Sweet foods are traditionally eaten and exchanged during the Diwali festival, though savory snacks are also popular. Diwali is the festival of lights celebrated by Hindus, Jains, and Sikhs.
Each fall, Hindus, Jains and Sikhs celebrate Diwali, the festival of lights. The five-day festival is predominately filled with foods that are traditionally sweet in nature. Indian sweets are known as mithai and are eaten throughout the days of the festival as snacks and accompaniments to meals. Mithai usually have a base of chickpea flour, rice flour, semolina, beans, vegetables and yogurt. Nuts and raisins are added to the mithai base, as are spices such as cinnamon, rose or cardamom.
Common traditional sweets include sohan papdi, a sweet flaky dessert, and laddoo, balls of dough tossed in sugar. Barfi is a cardamom-flavored bar made of condensed milk and sugar. Mawa Kachori is a puff pastry flavored with nuts and cardamom. These sweets, or mithai, are prepared in the weeks leading up to Diwali and packaged in beautiful boxes. During Diwali, the boxes of treats are exchanged among family and friends.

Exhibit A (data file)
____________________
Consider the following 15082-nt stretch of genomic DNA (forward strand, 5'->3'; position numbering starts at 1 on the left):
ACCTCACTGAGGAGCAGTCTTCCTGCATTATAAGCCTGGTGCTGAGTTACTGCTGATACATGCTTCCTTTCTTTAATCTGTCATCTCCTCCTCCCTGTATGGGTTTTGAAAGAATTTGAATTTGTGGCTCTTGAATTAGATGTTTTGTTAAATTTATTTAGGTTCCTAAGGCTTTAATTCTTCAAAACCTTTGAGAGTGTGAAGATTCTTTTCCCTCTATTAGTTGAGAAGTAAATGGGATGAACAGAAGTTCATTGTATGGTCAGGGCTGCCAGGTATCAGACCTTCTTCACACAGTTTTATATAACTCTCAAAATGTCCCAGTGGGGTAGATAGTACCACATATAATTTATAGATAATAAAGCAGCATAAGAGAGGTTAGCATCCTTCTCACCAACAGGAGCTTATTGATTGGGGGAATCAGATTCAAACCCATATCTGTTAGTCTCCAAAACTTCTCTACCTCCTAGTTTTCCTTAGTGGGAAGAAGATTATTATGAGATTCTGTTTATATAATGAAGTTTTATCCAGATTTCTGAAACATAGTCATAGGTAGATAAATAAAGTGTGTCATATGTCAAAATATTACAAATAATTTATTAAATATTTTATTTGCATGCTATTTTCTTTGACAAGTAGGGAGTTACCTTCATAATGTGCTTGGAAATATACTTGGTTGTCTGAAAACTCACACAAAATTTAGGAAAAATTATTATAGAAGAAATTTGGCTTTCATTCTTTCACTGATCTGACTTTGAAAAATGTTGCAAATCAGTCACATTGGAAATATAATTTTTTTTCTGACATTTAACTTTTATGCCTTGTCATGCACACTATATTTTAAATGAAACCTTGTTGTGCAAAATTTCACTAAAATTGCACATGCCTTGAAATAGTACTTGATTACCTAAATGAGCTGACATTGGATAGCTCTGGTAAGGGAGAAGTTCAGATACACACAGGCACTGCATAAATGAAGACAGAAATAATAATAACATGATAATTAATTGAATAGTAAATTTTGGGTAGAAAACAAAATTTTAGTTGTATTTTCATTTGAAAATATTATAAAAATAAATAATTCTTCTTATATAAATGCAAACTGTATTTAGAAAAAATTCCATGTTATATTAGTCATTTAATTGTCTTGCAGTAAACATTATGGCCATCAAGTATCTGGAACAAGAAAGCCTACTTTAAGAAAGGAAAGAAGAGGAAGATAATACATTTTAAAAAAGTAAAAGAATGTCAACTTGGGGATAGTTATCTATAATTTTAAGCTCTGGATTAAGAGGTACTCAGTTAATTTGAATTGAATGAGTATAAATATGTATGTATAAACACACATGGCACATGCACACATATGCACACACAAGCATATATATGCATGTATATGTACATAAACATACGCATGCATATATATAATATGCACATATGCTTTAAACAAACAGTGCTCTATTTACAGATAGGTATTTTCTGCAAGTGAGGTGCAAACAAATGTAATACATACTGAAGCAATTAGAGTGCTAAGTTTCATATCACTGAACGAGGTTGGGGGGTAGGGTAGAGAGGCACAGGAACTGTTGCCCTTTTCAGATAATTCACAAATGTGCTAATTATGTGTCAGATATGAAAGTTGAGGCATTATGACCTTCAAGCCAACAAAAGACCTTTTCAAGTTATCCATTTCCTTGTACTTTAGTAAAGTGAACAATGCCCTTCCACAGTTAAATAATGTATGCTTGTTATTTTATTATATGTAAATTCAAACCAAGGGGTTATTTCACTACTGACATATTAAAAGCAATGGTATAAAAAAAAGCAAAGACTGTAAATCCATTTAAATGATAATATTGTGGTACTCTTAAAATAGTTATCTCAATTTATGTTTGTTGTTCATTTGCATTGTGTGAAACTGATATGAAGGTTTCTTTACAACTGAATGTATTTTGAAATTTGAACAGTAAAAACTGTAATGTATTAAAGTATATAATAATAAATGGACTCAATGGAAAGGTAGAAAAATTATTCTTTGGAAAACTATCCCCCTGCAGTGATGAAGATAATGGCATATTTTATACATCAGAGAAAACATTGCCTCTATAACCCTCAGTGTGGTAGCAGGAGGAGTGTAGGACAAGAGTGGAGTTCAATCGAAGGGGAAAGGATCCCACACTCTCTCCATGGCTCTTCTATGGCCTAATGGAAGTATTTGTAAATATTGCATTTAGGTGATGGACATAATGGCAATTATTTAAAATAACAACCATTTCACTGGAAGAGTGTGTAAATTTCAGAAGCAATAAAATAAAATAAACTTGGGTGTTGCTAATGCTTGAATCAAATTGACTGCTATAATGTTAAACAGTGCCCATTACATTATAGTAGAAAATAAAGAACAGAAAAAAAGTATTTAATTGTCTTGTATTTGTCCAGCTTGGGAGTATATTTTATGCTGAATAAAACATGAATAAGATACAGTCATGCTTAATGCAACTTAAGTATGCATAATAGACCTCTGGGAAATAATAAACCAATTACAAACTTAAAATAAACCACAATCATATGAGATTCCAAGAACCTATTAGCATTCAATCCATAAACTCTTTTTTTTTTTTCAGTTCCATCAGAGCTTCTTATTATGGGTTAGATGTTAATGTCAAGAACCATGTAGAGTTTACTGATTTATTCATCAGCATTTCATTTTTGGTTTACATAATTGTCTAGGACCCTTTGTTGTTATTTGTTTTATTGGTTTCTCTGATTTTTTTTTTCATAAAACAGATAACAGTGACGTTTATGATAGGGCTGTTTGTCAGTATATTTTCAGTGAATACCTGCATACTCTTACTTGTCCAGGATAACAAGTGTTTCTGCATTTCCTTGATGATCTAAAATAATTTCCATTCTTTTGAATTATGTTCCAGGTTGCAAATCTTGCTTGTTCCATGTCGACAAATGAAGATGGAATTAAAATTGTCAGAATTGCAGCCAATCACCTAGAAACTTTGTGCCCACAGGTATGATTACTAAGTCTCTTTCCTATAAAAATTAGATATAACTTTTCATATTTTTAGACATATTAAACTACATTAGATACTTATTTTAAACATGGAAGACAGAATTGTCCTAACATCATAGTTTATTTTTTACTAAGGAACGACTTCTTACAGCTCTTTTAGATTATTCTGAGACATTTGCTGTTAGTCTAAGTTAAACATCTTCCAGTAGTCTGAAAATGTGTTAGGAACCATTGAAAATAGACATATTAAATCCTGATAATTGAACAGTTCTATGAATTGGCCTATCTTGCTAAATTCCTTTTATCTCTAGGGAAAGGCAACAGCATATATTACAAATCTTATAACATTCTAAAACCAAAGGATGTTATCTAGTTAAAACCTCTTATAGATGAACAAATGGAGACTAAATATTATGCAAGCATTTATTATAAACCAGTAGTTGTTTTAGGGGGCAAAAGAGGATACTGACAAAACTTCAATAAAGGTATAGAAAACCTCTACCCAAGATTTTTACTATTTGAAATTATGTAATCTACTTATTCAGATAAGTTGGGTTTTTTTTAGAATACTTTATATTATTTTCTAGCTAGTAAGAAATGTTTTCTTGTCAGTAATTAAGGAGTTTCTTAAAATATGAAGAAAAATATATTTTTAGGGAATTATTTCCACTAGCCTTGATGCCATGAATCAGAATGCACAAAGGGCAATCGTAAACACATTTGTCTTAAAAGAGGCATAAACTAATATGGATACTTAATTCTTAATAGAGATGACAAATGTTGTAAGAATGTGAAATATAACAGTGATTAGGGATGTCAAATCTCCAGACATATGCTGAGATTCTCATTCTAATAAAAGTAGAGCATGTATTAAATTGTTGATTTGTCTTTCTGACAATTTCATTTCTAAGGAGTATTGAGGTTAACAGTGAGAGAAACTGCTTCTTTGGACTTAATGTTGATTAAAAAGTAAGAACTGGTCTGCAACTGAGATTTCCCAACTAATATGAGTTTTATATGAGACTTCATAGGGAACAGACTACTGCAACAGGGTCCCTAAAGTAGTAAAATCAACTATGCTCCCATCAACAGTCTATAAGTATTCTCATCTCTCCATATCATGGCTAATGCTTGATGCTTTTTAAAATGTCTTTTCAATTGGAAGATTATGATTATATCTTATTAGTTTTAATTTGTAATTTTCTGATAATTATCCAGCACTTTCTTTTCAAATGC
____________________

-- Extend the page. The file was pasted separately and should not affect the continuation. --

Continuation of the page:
In addition to the plethora of sweets, there are also several savory snacks that are popular during Diwali. These include lentil appetizers known as chakri and snack mixes of dried ingredients known as chivda or Bombay mix. Daily festival meals are also accompanied by deep fried breads known as puris, dal, curries and fried pakoras.